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The World Trade Organization and the Future of Multilateralism


  • Richard Baldwin


When the General Agreement on Tariffs and Trade was signed by 23 nations in 1947, the goal was to establish a rules-based world trading system and to facilitate mutually advantageous trade liberalization. As the GATT evolved over time and morphed into the World Trade Organization in 1993, both goals have largely been achieved. The WTO presides over a rule-based trading system based on norms that are almost universally accepted and respected by its 163 members. Tariffs today are below 5 percent on most trade, and zero for a very large share of imports. Despite its manifest success, the WTO is widely regarded as suffering from a deep malaise. The main reason is that the latest WTO negotiation, the Doha Round, has staggered between failures, flops, and false dawns since it was launched in 2001. But the Doha logjam has not inhibited tariff liberalization far from it. During the last 15 years, most WTO members have massively lowered barriers to trade, investment, and services bilaterally, regionally, and unilaterally—indeed, everywhere except through the WTO. For today's offshoring-linked international commerce, the trade rules that matter are less about tariffs and more about protection of investments and intellectual property, along with legal and regulatory steps to assure that the two-way flows of goods, services, investment, and people will not be impeded. It's possible to imagine a hypothetical WTO that would incorporate these rules. But the most likely outcome for the future governance of international trade is a two-pillar structure in which the WTO continues to govern with its 1994-era rules while the new rules for international production networks are set by a decentralized process of sometimes overlapping and inconsistent mega-regional agreements.

Suggested Citation

  • Richard Baldwin, 2016. "The World Trade Organization and the Future of Multilateralism," Journal of Economic Perspectives, American Economic Association, vol. 30(1), pages 95-116, Winter.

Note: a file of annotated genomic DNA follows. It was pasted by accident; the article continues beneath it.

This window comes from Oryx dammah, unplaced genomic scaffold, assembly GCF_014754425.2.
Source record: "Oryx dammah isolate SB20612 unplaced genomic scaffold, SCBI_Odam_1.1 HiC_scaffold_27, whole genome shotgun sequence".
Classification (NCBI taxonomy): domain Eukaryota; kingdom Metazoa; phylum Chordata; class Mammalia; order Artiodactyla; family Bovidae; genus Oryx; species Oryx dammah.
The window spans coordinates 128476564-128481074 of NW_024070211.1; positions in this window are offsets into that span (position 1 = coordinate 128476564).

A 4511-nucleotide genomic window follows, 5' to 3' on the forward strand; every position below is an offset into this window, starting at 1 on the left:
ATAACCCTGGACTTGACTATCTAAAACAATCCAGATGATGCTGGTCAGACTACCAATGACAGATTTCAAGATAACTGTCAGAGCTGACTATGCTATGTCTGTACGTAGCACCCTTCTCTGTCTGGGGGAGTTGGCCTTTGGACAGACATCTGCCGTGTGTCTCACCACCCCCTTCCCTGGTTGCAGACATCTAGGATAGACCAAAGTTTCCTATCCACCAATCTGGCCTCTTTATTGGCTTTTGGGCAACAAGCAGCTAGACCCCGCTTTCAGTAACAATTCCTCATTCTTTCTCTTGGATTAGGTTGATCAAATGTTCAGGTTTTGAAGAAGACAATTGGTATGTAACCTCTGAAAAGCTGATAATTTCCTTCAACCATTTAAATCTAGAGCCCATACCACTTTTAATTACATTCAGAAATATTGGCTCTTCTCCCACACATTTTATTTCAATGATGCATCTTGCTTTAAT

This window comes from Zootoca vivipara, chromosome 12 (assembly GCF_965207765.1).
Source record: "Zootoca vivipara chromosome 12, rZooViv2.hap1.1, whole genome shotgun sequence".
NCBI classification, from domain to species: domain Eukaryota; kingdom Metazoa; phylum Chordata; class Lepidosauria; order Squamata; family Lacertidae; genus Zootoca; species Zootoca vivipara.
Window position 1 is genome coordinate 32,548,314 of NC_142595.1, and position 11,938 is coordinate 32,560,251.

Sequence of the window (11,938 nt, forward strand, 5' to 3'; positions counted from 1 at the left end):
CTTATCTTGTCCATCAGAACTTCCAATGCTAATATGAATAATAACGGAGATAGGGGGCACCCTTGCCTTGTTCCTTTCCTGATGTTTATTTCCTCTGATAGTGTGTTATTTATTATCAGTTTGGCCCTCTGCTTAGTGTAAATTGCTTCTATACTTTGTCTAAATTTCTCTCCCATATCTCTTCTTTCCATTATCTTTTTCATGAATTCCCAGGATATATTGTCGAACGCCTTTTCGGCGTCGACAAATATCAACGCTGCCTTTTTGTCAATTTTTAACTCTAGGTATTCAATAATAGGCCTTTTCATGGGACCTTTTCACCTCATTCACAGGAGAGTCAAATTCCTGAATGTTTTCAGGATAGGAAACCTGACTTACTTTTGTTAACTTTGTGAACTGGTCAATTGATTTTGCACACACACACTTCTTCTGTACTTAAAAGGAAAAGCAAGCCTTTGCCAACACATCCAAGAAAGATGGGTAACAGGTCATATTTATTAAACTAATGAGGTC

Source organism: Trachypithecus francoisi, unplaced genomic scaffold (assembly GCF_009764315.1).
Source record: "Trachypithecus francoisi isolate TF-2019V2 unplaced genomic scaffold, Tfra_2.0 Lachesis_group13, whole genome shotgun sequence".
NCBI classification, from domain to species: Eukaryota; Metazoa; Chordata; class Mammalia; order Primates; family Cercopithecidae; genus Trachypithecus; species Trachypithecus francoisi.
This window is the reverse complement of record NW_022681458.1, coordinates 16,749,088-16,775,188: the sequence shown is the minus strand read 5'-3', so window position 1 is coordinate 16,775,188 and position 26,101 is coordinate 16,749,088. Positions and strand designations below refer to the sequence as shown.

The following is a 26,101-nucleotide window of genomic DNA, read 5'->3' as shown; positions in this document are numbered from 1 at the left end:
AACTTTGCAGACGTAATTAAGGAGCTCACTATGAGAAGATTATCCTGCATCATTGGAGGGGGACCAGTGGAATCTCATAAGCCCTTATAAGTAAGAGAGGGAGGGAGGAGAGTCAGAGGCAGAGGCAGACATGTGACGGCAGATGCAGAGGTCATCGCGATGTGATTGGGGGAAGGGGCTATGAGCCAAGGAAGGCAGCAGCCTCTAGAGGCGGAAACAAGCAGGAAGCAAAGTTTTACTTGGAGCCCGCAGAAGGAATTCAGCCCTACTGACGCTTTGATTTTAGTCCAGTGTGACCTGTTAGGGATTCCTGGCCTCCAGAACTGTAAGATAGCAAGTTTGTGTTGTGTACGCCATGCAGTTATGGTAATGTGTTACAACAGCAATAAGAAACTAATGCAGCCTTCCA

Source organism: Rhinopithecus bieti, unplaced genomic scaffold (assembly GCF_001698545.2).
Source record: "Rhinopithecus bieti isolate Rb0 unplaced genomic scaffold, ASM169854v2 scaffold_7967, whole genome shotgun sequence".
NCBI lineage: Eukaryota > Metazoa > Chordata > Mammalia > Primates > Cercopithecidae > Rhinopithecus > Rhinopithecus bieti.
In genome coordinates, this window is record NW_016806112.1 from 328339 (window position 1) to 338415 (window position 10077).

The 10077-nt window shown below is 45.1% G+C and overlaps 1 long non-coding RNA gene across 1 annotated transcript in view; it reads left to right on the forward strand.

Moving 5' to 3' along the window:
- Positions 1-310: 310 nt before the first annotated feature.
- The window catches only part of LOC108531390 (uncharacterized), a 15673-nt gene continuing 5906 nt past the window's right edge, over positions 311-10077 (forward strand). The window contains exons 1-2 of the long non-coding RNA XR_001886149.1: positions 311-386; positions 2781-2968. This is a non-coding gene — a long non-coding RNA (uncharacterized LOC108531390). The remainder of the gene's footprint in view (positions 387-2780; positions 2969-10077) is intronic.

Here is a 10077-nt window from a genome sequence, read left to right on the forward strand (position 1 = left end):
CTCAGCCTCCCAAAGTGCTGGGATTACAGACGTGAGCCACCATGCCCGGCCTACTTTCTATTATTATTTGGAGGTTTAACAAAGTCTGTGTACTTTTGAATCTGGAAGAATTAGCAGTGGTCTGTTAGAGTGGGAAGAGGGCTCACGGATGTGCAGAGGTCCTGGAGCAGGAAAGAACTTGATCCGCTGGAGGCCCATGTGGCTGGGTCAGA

• Handle: RePEc:aea:jecper:v:30:y:2016:i:1:p:95-116 Note: DOI: 10.1257/jep.30.1.95

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    References listed on IDEAS

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    Cited by:

    1. Josef Schroth, 2016. "Supervising Financial Regulators," Staff Working Papers 16-52, Bank of Canada.
    2. Bruno, Randolph Luca & Campos, Nauro & Estrin, Saul & Tian, Meng, 2017. "Economic integration, foreign investment and international trade: the effects of membership of the European Union," LSE Research Online Documents on Economics 86615, London School of Economics and Political Science, LSE Library.
    3. Latorre, María C. & Yonezawa, Hidemichi, 2017. "Stopped TTIP? Its potential impact on the world and the role of neglected FDI," MPRA Paper 77162, University Library of Munich, Germany.
    4. Randolph Bruno & Nauro Campos & Saul Estrin & Meng Tian, 2017. "Economic Integration, Foreign Investment and International Trade: The Effects of Membership of the European Union," CEP Discussion Papers dp1518, Centre for Economic Performance, LSE.
    5. Nuno Limão, 2016. "Preferential Trade Agreements," NBER Working Papers 22138, National Bureau of Economic Research, Inc.
    6. Jovanović, Miroslav, 2016. "Emerging Mega International Blocs: Limits and Prospects," Economia Internazionale / International Economics, Camera di Commercio Industria Artigianato Agricoltura di Genova, vol. 69(4), pages 271-316.
    7. David R. DeRemer, 2016. "The Principle of Reciprocity in the 21st Century," IEHAS Discussion Papers 1613, Institute of Economics, Centre for Economic and Regional Studies, Hungarian Academy of Sciences.

    More about this item

    JEL classification:

    • F13 - International Economics - - Trade - - - Trade Policy; International Trade Organizations
    • F14 - International Economics - - Trade - - - Empirical Studies of Trade
    • K33 - Law and Economics - - Other Substantive Areas of Law - - - International Law


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